The Romantic Road, a 350-km route which runs through scenic rural Bavaria, is dotted with pretty towns, many with half-timbered houses – and some even with the ancient medieval wall still surrounding them. The most popular of these, Rothenburg, is a tourist honeypot, and rightly so. But there is an alternative, just as pretty, just as immaculate, but without the bus tours, an hour to the south. Nördlingen.
There’s something more authentic to this place, which may be to do with absence of crowds of tourists. Here, as at Rothenburg, the medieval wall still has its covered sentry’s walk, although in Nördlingen’s case it goes all the way round, with 3km completely intact.
If you climb to the top of the Danielturm, from where you can look out across a sea of ochre roofs to the town-girdling wall, beyond which where the fertile fields of Franconia begin, you get the impression that this little gem of a town hasn’t changed for hundreds of years. Not surprising, then, that it has been used as backdrop in fantasy films like Willy Wonka and the Chocolate Factory. The Danielturm, which is part of the late Gothic 15th century Georgeskirche, is something of a symbol of Nördlingen, not least because of its nightly watchmens’ call. Every half hour, from 10pm to midnight, the cry rings out: So G’sell so, an old Franconian expression which literally translates ‘hey buddy hey’ but has come, over the centuries, to mean ‘All’s well’.
Inside the church itself, the highlight is the soaring baroque altar topped by a highly decorative carved and painted wooden crucifixion by the great fifteenth-century Dutch sculptor Nicolaus Gerhaert von Leyden.
The streets outside (many pedestrianized) are lined with overhanging half timbered houses, pillared and gabled and with terraced cafes on the cobbles in front. The Marktplatz in particular, just on the north side of the church, is surrounded by buildings of competing antiquity and architectural styles from the renaissance to the baroque, including the 14th century Rathaus, which has a rare roofed and fluted stone staircase.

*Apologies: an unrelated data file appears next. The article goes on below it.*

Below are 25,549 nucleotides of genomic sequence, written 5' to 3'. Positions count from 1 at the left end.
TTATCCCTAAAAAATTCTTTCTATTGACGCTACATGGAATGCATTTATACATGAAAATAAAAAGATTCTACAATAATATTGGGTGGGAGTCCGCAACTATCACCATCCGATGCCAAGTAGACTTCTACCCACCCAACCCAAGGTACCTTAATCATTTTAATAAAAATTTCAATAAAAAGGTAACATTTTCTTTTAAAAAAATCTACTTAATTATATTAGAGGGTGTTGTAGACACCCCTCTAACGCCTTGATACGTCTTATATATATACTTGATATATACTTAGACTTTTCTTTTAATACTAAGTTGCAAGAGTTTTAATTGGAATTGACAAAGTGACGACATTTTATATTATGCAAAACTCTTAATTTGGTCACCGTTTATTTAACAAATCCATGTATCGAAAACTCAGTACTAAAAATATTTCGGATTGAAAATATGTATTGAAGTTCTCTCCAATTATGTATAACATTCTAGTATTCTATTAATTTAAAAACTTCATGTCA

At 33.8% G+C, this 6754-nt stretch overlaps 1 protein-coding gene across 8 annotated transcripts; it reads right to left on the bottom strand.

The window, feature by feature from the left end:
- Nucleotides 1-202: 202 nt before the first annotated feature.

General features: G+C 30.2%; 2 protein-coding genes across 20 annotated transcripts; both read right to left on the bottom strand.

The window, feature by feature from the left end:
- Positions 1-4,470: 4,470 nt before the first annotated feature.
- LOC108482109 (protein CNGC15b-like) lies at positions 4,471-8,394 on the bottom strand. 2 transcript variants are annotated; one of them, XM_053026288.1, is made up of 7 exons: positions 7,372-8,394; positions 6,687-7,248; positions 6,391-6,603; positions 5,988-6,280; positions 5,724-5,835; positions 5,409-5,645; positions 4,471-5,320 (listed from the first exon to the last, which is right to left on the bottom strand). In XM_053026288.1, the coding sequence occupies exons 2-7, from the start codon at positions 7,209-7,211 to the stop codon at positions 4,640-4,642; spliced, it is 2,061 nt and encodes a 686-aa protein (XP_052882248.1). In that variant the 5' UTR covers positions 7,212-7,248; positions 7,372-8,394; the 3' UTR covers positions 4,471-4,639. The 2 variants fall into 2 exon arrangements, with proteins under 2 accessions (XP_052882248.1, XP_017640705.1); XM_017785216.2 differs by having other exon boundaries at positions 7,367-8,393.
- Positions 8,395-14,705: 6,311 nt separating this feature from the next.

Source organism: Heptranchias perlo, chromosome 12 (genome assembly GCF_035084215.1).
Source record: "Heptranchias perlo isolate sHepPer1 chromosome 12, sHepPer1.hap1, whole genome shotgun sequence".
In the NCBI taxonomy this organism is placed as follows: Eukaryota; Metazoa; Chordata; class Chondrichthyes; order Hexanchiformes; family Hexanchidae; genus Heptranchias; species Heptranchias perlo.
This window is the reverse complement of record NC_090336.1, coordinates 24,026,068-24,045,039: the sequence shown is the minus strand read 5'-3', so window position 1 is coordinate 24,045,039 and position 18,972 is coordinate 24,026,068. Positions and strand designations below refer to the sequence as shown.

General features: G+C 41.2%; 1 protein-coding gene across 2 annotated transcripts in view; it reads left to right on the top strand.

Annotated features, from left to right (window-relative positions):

For visitors arriving via Munich or Stuttgart who want to see one of the best cross-sections of the Romantic Road, Nördlingen is also more easily accessible than its more celebrated cousins further north.
Nördlingen has another, completely unexpected, claim to fame, which dates back a great deal longer than any of its architecture: it is in the middle of a giant crater created 15 million years ago when a huge asteroid came crashing through the atmosphere. The high-speed impact made a crater 25km wide and 1,500 metres deep, which in the many years since has filled with rich and fertile soil.
If you know what you are looking for, you can make out the crater edges from up on the Danielturm, but you get a much better insight into the geology of the impact from the Riesenkrater Museum, in a converted 15th century barn in the centre of town.
One of the unlikely consequences of that impact is the presence of compacted quartz in the rock formations around Nördlingen. Having mined that rock for building material, the town can safely say that extra-terrestrial action is partly responsible for the way Nördlingen looks today!